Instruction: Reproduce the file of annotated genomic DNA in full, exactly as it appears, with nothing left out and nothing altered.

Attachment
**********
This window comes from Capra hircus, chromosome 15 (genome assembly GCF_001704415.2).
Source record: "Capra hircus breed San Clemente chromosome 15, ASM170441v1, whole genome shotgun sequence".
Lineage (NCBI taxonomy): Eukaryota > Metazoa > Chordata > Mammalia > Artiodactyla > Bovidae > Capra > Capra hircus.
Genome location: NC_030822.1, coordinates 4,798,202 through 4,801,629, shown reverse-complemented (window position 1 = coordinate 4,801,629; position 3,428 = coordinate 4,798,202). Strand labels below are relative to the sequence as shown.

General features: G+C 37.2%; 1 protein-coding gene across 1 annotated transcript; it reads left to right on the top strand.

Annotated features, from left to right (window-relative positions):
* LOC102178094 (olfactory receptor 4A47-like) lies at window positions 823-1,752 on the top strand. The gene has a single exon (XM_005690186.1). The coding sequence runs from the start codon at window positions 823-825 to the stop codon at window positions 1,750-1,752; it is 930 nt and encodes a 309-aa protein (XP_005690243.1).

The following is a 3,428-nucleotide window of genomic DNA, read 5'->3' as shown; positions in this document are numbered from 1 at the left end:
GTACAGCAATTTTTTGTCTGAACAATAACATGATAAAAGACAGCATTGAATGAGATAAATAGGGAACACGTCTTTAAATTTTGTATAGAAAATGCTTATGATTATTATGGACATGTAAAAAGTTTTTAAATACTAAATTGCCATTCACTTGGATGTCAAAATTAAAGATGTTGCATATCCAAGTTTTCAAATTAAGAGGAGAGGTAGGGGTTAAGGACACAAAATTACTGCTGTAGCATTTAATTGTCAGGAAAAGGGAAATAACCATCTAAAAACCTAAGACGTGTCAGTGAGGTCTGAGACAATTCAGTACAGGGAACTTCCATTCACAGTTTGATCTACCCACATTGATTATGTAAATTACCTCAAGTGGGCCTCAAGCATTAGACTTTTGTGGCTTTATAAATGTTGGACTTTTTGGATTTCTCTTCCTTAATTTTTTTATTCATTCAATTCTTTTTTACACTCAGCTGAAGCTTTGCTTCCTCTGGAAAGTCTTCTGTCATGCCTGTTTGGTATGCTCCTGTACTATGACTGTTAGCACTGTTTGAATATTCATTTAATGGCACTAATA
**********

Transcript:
This window comes from Capra hircus, chromosome 15 (genome assembly GCF_001704415.2).
Source record: "Capra hircus breed San Clemente chromosome 15, ASM170441v1, whole genome shotgun sequence".
Lineage (NCBI taxonomy): Eukaryota > Metazoa > Chordata > Mammalia > Artiodactyla > Bovidae > Capra > Capra hircus.
Genome location: NC_030822.1, coordinates 4,798,202 through 4,801,629, shown reverse-complemented (window position 1 = coordinate 4,801,629; position 3,428 = coordinate 4,798,202). Strand labels below are relative to the sequence as shown.

General features: G+C 37.2%; 1 protein-coding gene across 1 annotated transcript; it reads left to right on the top strand.

Annotated features, from left to right (window-relative positions):
* LOC102178094 (olfactory receptor 4A47-like) lies at window positions 823-1,752 on the top strand. The gene has a single exon (XM_005690186.1). The coding sequence runs from the start codon at window positions 823-825 to the stop codon at window positions 1,750-1,752; it is 930 nt and encodes a 309-aa protein (XP_005690243.1).

The following is a 3,428-nucleotide window of genomic DNA, read 5'->3' as shown; positions in this document are numbered from 1 at the left end:
GTACAGCAATTTTTTGTCTGAACAATAACATGATAAAAGACAGCATTGAATGAGATAAATAGGGAACACGTCTTTAAATTTTGTATAGAAAATGCTTATGATTATTATGGACATGTAAAAAGTTTTTAAATACTAAATTGCCATTCACTTGGATGTCAAAATTAAAGATGTTGCATATCCAAGTTTTCAAATTAAGAGGAGAGGTAGGGGTTAAGGACACAAAATTACTGCTGTAGCATTTAATTGTCAGGAAAAGGGAAATAACCATCTAAAAACCTAAGACGTGTCAGTGAGGTCTGAGACAATTCAGTACAGGGAACTTCCATTCACAGTTTGATCTACCCACATTGATTATGTAAATTACCTCAAGTGGGCCTCAAGCATTAGACTTTTGTGGCTTTATAAATGTTGGACTTTTTGGATTTCTCTTCCTTAATTTTTTTATTCATTCAATTCTTTTTTACACTCAGCTGAAGCTTTGCTTCCTCTGGAAAGTCTTCTGTCATGCCTGTTTGGTATGCTCCTGTACTATGACTGTTAGCACTGTTTGAATATTCATTTAATGGCACTAATA